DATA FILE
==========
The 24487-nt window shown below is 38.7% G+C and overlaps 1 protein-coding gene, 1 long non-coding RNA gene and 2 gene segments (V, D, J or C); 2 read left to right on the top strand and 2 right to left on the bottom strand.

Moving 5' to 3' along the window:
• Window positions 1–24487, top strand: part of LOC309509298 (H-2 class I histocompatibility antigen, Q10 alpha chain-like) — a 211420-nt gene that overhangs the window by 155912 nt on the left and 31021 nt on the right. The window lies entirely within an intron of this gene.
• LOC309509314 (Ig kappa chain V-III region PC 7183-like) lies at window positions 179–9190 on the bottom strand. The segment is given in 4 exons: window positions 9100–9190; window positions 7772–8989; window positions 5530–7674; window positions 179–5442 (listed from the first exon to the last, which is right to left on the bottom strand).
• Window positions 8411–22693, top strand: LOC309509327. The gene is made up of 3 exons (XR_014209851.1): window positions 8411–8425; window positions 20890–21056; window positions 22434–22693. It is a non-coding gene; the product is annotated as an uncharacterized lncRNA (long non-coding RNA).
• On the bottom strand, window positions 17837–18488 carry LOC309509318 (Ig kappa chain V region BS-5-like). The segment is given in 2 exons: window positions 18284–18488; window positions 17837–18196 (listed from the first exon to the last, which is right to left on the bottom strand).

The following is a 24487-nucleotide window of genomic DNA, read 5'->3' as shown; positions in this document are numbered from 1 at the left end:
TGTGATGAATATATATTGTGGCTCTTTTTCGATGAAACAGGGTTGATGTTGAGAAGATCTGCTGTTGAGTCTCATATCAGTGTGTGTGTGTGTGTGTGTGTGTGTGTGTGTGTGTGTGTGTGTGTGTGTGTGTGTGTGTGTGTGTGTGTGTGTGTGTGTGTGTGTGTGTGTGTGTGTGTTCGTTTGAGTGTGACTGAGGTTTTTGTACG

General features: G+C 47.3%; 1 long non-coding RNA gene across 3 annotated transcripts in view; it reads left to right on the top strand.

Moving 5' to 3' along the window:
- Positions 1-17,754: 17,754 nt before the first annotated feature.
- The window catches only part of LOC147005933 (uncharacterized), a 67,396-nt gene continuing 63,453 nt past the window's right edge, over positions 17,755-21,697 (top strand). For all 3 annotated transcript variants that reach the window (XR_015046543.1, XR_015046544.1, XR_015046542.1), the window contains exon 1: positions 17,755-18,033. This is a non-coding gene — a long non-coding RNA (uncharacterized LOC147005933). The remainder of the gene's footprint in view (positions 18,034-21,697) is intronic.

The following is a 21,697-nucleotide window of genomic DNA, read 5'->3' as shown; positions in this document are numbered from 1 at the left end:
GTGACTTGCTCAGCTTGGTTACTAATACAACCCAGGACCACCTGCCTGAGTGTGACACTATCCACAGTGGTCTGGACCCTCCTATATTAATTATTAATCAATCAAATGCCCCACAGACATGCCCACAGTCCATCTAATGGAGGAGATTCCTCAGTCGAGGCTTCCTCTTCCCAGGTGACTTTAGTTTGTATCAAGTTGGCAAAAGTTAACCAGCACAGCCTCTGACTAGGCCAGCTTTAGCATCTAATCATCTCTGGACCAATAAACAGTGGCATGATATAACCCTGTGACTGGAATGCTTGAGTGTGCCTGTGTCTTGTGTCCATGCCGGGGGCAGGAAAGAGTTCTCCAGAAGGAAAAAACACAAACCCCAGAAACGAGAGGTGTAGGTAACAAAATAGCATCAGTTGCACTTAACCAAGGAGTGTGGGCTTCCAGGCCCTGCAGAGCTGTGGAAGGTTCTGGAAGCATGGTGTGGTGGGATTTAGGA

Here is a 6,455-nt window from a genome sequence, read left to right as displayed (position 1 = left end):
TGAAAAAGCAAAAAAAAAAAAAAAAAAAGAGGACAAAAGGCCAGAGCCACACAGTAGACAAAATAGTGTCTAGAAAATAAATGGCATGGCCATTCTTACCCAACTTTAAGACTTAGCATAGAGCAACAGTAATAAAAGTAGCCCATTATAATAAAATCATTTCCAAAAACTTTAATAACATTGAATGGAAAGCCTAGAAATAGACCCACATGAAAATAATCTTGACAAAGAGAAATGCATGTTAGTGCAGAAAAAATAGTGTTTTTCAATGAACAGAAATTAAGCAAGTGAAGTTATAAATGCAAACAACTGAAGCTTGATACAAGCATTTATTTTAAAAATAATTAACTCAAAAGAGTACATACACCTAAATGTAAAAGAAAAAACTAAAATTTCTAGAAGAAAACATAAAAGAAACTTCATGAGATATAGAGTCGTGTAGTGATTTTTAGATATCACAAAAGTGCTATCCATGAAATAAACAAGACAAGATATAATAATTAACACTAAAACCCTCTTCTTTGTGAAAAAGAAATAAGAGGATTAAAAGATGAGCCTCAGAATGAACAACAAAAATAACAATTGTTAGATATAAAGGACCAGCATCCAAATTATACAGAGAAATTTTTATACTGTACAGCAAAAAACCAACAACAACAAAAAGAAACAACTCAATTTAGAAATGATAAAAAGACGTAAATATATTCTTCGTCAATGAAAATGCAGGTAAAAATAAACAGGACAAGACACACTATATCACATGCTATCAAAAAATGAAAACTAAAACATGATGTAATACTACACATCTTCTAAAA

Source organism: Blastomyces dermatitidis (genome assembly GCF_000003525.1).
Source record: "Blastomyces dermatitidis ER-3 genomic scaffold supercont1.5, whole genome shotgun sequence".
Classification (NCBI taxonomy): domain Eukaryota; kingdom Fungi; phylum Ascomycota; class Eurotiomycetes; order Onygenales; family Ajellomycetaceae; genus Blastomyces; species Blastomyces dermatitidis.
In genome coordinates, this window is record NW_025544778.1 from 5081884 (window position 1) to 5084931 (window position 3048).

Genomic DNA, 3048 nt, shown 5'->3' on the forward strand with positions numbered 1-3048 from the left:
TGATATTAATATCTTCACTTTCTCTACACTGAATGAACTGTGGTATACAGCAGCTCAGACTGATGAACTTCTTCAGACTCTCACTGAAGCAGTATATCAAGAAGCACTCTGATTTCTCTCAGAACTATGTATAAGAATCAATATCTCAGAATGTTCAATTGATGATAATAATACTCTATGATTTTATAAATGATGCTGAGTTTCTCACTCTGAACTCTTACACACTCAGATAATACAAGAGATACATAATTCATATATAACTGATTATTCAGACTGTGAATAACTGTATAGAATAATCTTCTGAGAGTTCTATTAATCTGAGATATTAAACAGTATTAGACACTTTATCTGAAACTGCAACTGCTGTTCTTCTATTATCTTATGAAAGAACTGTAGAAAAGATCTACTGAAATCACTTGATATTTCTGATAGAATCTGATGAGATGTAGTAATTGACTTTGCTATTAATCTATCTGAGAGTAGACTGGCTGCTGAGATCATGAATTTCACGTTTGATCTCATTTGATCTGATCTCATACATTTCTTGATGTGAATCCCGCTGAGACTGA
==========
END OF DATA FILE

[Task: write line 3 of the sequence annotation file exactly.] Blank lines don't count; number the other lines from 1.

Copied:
• Window positions 1–24487, top strand: part of LOC309509298 (H-2 class I histocompatibility antigen, Q10 alpha chain-like) — a 211420-nt gene that overhangs the window by 155912 nt on the left and 31021 nt on the right. The window lies entirely within an intron of this gene.